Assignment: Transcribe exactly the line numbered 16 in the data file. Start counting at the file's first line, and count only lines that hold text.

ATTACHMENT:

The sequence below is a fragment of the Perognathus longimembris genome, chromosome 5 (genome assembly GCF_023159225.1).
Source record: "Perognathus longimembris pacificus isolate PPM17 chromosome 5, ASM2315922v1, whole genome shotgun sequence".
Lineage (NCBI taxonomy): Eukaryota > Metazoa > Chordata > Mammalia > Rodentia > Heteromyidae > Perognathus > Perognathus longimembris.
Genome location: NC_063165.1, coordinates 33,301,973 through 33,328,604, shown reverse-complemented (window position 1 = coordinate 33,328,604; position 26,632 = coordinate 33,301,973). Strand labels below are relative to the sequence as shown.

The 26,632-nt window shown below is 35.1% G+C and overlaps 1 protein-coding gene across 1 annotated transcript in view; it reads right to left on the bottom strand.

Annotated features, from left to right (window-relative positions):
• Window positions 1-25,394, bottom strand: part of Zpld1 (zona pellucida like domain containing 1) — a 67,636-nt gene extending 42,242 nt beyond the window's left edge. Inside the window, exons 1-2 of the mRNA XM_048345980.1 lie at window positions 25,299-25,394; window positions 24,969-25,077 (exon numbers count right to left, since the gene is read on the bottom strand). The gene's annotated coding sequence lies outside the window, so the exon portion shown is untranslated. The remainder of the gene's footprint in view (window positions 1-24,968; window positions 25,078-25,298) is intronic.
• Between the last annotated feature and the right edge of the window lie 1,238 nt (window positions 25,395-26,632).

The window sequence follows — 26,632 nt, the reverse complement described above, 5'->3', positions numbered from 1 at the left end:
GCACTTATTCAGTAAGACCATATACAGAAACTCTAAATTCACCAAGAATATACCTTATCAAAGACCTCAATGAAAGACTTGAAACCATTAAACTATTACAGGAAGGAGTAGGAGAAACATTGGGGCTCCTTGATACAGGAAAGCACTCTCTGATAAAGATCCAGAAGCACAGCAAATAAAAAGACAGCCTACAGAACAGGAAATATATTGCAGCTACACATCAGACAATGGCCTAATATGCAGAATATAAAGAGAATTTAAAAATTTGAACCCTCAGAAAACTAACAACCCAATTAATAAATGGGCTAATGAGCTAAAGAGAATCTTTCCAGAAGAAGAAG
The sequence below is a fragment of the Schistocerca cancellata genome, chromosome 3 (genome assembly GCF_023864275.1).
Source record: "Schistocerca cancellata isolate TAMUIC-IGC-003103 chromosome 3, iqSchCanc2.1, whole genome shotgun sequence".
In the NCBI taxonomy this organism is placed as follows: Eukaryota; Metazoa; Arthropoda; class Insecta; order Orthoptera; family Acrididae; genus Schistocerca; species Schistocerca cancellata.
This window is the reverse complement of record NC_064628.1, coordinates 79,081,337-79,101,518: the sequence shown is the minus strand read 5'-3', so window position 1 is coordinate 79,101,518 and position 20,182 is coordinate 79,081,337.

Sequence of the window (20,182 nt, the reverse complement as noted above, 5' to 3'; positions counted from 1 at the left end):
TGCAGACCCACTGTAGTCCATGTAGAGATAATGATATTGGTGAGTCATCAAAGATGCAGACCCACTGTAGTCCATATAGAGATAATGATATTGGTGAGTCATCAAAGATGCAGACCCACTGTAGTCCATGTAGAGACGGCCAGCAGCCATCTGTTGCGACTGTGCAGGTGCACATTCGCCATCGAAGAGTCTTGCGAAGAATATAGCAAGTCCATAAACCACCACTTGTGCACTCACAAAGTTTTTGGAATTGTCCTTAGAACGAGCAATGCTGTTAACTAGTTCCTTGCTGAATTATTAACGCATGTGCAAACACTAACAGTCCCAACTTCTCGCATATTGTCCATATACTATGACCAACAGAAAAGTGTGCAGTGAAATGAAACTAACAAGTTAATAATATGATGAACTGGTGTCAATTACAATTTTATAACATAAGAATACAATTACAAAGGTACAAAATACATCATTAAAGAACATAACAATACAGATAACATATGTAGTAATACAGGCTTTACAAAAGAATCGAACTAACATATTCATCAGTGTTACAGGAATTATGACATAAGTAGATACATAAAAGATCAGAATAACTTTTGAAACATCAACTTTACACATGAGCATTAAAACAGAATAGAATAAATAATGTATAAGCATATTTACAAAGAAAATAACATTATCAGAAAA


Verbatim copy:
TGCAGACCCACTGTAGTCCATGTAGAGATAATGATATTGGTGAGTCATCAAAGATGCAGACCCACTGTAGTCCATATAGAGATAATGATATTGGTGAGTCATCAAAGATGCAGACCCACTGTAGTCCATGTAGAGACGGCCAGCAGCCATCTGTTGCGACTGTGCAGGTGCACATTCGCCATCGAAGAGTCTTGCGAAGAATATAGCAAGTCCATAAACCACCACTTGTGCACTCACAAAGTTTTTGGAATTGTCCTTAGAACGAGCAATGCTGTTAACTAGTTCCTTGCTGAATTATTAACGCATGTGCAAACACTAACAGTCCCAACTTCTCGCATATTGTCCATATACTATGACCAACAGAAAAGTGTGCAGTGAAATGAAACTAACAAGTTAATAATATGATGAACTGGTGTCAATTACAATTTTATAACATAAGAATACAATTACAAAGGTACAAAATACATCATTAAAGAACATAACAATACAGATAACATATGTAGTAATACAGGCTTTACAAAAGAATCGAACTAACATATTCATCAGTGTTACAGGAATTATGACATAAGTAGATACATAAAAGATCAGAATAACTTTTGAAACATCAACTTTACACATGAGCATTAAAACAGAATAGAATAAATAATGTATAAGCATATTTACAAAGAAAATAACATTATCAGAAAA